Lawyers Put Profits Above Lives

By Lester Brickman
Trial lawyers have long maintained that they are motivated by concerns for public safety rather than private gain. That claim was exploded by the recent story of a group of Texas lawyers and their consultant who in 1996 were planning to sue Bridgestone/Firestone Inc. over the failure of Firestone ATX tires on Ford Explorer sport-utility vehicles: They purposely withheld information about the failures from federal safety regulators.

Dr. Ricardo Martinez, National Highway Traffic Safety Administration head in the late '90s, was appalled to learn of this: If he'd been given the information the lawyers had in 1996, he said, he would have ordered an immediate investigation. That might have saved lives: 190 of the 213 reported tire-related deaths came after 1996. Indeed, when data on the pattern of ATX/Explorer deaths finally did become public, it led soon to a recall.

Who did report the information? The State Farm Insurance Company. State Farm notified NHTSA of the increasing number of ATX/Explorer claims, thus probably saving hundreds of lives - as well as saving itself tens of millions of dollars, in policies it would have honored had the deaths occurred.

Contrary to the myth propagated by tort lawyers, making travel safer is good for insurance companies - because it increases profits - and bad for lawyers.

The lawyers and their consultant have justified their withholding of the information as being in the interests of their clients. They did not want the evidence of the tire failures to go into the public record, they said, for fear that NHTSA would launch an investigation and then conclude that there was no defect - thus, they claim, hurting their clients' cases.

But did these lawyers simply place profits above public safety, as they have frequently accused corporate defendants of doing?' Yes - but not in the way it was recently reported on the front page of The New York Times.

Both common sense and common knowledge tell us that it was not their clients' interests that these lawyers were protecting. It was their own - at the possible expense of their clients.

Most of the time, to up the pressure on manufacturers to settle claims, tort lawyers actively seek government agency intervention to bolster their cases. Why then did these lawyers not do so in this instance? The most obvious explanantion is that they didn't want to alert other lawyers to the chance for profit.

In today's tort world, when lawyers come across a new set of product-liability claims that promises to be extremely lucrative, their first act is to keep that knowledge secret, safe from other lawyers' prying eyes. Fewer lawyers to divide up the fees means bigger pieces of the pie for those lawyers who form the initial joint venture to prosecute the claims and divide up the profits.

Fees that translate into $5,000 to $10,000 an hour are commonplace in such litigations; they can run as high as $100,000 an hour and more in aggregated proceedings, such as class actions.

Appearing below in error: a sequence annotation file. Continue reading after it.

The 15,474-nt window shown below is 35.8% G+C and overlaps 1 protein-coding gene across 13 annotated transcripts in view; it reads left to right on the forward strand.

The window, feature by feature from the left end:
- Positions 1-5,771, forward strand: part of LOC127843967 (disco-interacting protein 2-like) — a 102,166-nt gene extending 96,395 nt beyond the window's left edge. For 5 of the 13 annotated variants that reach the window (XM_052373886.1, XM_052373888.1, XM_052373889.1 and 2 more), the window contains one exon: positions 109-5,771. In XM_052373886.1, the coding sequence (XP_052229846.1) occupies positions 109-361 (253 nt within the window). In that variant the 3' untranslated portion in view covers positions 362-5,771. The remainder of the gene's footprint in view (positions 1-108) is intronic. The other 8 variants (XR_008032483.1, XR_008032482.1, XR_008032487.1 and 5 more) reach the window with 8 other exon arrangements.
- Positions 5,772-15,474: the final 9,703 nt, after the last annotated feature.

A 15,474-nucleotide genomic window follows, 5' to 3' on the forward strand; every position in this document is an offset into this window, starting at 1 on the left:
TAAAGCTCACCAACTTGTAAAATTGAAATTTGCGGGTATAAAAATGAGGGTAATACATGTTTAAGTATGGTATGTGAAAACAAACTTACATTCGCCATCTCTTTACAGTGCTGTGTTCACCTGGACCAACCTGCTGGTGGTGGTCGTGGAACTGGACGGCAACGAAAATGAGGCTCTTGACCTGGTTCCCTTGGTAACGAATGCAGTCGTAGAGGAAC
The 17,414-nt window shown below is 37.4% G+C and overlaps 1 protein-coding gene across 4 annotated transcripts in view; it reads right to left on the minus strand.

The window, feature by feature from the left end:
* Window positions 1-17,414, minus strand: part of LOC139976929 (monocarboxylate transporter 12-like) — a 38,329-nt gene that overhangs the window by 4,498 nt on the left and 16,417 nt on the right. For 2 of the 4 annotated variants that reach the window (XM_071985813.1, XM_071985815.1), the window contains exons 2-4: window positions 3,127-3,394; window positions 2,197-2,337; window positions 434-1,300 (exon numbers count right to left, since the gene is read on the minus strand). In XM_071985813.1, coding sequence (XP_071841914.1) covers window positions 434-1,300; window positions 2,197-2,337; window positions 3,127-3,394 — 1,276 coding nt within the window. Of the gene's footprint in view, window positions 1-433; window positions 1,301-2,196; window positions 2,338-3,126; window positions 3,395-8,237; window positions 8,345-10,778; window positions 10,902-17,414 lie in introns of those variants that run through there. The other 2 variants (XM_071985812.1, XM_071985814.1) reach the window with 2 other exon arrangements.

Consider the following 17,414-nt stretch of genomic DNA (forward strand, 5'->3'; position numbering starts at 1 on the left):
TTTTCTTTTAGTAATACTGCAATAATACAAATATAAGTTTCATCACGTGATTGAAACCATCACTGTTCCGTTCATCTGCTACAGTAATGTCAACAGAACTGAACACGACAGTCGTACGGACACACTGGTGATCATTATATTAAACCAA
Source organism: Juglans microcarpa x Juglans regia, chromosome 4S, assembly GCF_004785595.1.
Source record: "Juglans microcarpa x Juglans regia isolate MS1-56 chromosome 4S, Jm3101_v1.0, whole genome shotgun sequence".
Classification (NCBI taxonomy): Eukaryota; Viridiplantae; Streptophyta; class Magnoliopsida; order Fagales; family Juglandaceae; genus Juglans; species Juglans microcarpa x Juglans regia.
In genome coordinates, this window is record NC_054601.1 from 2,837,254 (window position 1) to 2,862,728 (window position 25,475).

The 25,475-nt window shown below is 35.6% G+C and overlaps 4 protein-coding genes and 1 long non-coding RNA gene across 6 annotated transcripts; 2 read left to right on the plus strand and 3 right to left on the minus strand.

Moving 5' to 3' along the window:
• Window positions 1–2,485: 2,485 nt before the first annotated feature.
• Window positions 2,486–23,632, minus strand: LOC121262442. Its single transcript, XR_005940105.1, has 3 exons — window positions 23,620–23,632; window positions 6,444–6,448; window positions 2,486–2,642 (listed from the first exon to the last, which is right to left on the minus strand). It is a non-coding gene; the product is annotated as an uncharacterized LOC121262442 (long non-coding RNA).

Moreover, whatever the lawyers learn through depositions and discovery becomes their proprietary information - it can be sold to other lawyers for a profit. Disclosing that information to NHTSA, and thus making it generally available to the public, would have devalued the price of that proprietary information.

That these lawyers acted in their self-interest knowing that more deaths were likely as a consequence probably surprises no one. Even that such actions violated no rules of legal ethics may not shock us - opinion polls indicate that the only occupational group the public esteems less than lawyers is used-car salespersons.

Here's the real significance of this rare glimpse into the secret world of tort lawyers: Placing public power in lawyers' hands constitutes a clear and present danger to the public interest.

Yet it is being done with ever-greater frequency: State attorneys-general have partnered with tort lawyers to sue tobacco companies or gun manufacturers. And Congress is even now considering giving lawyers free rein to sue the managed-health-care industry for unlimited amounts of money.

When tort lawyers are empowered to use the full resources of the state to further their own financial interests, the outcome, not surprisingly serves lawyers' private interests at the expense of the public's interest - just as occurred when the Texas tort lawyers and their consultant pursued private gain at the cost of public safety.

Lester Brickman, an expert on lawyers' ethics and tort reform, is a professor of law at the Benjamin N. Cardozo School of Law of Yeshiva University.

Click here to read "Sacrificing Safety," Fort Worth Star-Telegram, June 29, 2001

Click here for "Lawyers' Silence: Civic duty should allow reporting of deadly dangers", Houston Chronicle, July 1, 2001

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